Identification of invasion status using a habitat invasibility assessment model: the case of Prosopis species in the dry zone of Myanmar.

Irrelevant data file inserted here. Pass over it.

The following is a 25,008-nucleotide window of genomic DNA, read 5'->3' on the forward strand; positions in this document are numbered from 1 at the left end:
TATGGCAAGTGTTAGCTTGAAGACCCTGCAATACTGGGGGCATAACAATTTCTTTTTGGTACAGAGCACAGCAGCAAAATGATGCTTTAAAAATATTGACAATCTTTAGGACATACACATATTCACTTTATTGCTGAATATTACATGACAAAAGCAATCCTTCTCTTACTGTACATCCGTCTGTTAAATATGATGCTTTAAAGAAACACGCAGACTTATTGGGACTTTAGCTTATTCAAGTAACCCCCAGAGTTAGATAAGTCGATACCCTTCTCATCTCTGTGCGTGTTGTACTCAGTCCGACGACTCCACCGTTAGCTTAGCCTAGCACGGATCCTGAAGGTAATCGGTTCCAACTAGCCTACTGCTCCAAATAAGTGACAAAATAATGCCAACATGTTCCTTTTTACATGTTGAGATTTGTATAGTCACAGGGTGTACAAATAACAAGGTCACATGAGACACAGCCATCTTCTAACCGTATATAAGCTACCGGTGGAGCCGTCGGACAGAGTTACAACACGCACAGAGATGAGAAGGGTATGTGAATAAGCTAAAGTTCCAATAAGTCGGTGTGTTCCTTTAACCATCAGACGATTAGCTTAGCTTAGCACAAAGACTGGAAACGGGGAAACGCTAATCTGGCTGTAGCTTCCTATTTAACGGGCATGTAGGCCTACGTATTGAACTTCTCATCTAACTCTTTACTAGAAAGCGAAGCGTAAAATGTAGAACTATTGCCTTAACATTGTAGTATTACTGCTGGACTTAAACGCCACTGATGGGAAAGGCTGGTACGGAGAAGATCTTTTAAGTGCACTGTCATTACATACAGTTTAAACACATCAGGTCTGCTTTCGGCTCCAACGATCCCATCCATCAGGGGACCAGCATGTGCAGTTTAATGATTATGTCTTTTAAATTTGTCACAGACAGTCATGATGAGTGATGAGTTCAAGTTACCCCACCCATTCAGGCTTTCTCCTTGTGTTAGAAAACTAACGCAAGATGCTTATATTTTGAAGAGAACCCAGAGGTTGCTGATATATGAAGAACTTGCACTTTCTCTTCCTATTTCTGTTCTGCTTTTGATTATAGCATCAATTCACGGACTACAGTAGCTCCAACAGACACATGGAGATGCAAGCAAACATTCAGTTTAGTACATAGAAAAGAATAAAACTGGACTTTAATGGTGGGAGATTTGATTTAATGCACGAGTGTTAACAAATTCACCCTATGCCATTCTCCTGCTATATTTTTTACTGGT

In arid regions, land restoration projects that use alien plants often cause damage to ecosystems and the livelihoods of local people. Management of these invasive alien species is difficult without knowledge of the habitat invasibility of the regions where it has been introduced and the species' invasion status (absent, invading, or saturated). We developed a habitat invasibility assessment model that integrates the local plant community and mesoscale environments by controlling the effect of propagule pressure, to determine the habitat risk posed by Prosopis (mesquite) species introduced for land rehabilitation in the central dry zone of Myanmar (Burma). Current invasion status was assessed based on a vegetation survey and the invasibility assessment model. Habitats with dry and hot climatic conditions were suitable for Prosopis invasion. Tree patches in human-dominated landscapes showed higher invasibility to Prosopis than remnant forests. Large-scale geographic range expansion (≥10-km radii) had already been completed. However, at a smaller scale there were some sites lacking Prosopis and sites with a propagule deficit close to heavily invaded areas in suitable habitats, indicating that local invasion was in progress. These results suggest that ecological and economic damage caused by Prosopis will continue to increase unless propagule control measures are initiated.